Grocery Savings without the Fuss

grocery savingsThere are many different grocery savings tips out there, but most of the general advice involves spending a lot of time cutting coupons, driving from store to store, shopping at odd times, and creating a full-blown price book.

For many of us, that is just too much fuss and a larger time commitment than we can handle right now. The good news is that you can still lower your grocery bill without all of the fuss by just following a few simple rules.

1. Find the right store and stick with it

Without going crazy, compare prices on a few of your regular items, such as milk, a favorite brand of cereal, frozen chicken, etc. When you add up these items, which store charges you less? For example, in my area, Trader Joes is cheaper than Whole Foods, and Giant is less expensive than Acme on the items I usually purchase. Stores in rural or suburban areas usually charge less than those in metropolitan areas. Driving an extra ten minutes out of your way might be worth it for a cart full of groceries.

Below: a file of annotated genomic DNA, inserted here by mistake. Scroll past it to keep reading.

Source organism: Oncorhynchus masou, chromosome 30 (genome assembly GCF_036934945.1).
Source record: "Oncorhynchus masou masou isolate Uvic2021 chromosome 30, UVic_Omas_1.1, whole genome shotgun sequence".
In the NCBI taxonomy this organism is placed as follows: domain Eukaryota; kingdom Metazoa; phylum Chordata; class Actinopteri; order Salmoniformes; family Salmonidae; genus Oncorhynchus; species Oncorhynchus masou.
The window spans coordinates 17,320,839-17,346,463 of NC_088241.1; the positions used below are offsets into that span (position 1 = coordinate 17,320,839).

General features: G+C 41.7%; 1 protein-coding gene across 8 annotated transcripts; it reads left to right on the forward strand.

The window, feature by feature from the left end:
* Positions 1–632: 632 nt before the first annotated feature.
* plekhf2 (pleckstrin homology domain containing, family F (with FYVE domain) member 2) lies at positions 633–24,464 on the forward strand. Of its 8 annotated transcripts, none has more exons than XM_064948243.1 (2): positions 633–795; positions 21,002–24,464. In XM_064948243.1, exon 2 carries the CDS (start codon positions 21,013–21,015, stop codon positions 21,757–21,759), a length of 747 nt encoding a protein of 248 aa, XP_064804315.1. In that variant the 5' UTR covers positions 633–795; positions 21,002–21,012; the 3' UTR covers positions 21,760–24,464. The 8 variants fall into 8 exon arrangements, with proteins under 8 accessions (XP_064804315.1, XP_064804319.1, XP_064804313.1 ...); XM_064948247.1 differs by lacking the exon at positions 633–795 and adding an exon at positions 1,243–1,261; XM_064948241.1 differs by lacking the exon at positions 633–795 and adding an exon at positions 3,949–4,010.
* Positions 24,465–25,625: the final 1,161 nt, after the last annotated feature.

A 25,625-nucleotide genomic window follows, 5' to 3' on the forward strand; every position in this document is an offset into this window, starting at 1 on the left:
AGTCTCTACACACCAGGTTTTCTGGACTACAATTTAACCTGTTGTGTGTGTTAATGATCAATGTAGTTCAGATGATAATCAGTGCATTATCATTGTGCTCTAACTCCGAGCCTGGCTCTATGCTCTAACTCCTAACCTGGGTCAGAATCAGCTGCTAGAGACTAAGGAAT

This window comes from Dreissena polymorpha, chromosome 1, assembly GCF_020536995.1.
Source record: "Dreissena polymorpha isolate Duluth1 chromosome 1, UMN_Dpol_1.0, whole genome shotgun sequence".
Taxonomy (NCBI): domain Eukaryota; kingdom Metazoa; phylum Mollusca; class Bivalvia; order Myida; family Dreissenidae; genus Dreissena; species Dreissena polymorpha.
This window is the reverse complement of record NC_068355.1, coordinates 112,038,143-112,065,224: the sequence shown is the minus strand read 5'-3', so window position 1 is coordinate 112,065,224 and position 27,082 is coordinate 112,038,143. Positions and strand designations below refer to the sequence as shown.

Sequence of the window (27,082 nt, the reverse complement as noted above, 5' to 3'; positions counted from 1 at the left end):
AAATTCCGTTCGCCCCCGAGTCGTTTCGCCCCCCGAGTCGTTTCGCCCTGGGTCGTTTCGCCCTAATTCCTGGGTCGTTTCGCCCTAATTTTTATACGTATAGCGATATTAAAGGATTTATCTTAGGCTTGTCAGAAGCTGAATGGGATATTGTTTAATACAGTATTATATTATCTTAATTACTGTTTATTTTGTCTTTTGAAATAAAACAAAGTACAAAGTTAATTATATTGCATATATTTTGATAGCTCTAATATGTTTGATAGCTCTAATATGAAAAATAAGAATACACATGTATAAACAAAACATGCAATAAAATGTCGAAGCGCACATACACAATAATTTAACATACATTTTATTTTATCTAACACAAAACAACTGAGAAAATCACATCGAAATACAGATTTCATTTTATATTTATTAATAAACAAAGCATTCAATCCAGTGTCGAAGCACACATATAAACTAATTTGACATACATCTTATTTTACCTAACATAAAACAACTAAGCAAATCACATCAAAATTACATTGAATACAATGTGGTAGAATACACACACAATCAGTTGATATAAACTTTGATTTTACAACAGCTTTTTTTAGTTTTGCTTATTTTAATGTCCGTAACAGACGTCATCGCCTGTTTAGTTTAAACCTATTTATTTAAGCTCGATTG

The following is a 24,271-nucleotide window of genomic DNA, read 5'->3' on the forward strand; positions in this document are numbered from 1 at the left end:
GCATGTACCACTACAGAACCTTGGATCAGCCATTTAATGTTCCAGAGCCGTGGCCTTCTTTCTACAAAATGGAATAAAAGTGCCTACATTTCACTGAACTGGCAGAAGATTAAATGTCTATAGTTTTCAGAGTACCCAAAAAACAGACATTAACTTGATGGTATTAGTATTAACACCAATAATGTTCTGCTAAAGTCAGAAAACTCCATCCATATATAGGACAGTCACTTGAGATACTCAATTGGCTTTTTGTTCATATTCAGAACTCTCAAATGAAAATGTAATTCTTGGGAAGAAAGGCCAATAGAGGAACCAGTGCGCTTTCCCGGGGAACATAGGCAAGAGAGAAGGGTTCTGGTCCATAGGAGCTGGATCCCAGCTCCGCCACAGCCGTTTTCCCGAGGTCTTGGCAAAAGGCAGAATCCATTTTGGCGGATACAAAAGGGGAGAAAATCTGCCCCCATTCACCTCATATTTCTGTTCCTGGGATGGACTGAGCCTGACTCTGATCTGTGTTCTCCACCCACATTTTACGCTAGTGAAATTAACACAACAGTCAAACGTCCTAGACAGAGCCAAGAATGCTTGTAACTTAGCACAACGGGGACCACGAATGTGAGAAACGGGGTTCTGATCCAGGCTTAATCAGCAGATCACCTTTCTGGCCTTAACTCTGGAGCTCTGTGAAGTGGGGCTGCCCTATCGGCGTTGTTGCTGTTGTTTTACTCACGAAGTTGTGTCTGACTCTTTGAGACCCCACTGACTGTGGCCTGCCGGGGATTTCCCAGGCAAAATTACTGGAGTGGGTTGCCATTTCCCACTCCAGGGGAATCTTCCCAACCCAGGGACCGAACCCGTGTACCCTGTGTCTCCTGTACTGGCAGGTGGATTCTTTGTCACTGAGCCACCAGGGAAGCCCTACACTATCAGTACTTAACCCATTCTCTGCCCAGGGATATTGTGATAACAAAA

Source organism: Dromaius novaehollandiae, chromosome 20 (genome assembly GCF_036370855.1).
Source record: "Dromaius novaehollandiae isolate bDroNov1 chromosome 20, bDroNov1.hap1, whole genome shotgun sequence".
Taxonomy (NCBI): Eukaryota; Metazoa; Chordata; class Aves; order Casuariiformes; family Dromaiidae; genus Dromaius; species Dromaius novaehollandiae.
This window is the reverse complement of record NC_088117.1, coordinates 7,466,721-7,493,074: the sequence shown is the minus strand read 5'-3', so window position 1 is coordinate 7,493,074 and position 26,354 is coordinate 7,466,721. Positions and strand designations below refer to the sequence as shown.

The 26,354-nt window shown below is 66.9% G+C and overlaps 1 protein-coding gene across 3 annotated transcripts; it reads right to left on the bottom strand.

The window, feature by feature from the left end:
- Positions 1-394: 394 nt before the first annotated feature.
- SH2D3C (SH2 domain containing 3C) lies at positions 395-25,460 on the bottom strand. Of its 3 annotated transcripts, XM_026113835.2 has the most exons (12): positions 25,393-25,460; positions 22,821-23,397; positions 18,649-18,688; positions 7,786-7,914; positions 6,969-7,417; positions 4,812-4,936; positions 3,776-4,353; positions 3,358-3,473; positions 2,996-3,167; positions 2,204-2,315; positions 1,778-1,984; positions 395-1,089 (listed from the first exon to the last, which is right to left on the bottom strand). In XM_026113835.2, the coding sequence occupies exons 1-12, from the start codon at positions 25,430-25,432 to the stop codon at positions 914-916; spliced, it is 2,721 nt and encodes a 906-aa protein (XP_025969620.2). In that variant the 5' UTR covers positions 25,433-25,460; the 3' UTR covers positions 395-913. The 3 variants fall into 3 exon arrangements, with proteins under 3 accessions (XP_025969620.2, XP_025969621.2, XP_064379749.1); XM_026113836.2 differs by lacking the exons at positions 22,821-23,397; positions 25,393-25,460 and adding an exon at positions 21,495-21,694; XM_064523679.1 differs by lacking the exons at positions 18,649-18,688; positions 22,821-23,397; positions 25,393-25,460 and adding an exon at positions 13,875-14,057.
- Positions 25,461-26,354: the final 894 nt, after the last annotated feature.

2. Skip the prepared food

Cut vegetables and fruit can cost up to three times as much as whole vegetables and those prepackaged lunch kits are astronomically expensive when you consider how much food you are actually getting in them. Stick with basic food sources and the simplest packaging, and the cost of your groceries will automatically go down.

Yes, you will have to do a little more kitchen prep at home, but to me, cutting up some celery takes much less time that cutting up some coupons.

3. Look down (or up) at the shelves

The most expensive items in the store are placed on the shelves that are at eye level, or on the end caps of the aisles. This is a marketing strategy to get busy shoppers to spend, spend, spend. Instead, look at the top and bottom shelves in the grocery store for the cheapest items, usually local or generic brands.

4. Do a quick scan of your receipt

When you get a chance, do a quick scan of your latest grocery receipt. Without a lot of fuss, simply note which items on the list were the most expensive. Think about alternatives that you could buy instead, such as chicken instead of red meat or frozen vegetables instead of fresh.

5. Skip the personal care items at the grocery store

For personal care items, such as shampoo, toothpaste, sun screen and vitamins, the grocery store is usually the most expensive option. Purchase these types of items separately at a drug store, a dollar store or one of those super “mart” stores for the greatest savings.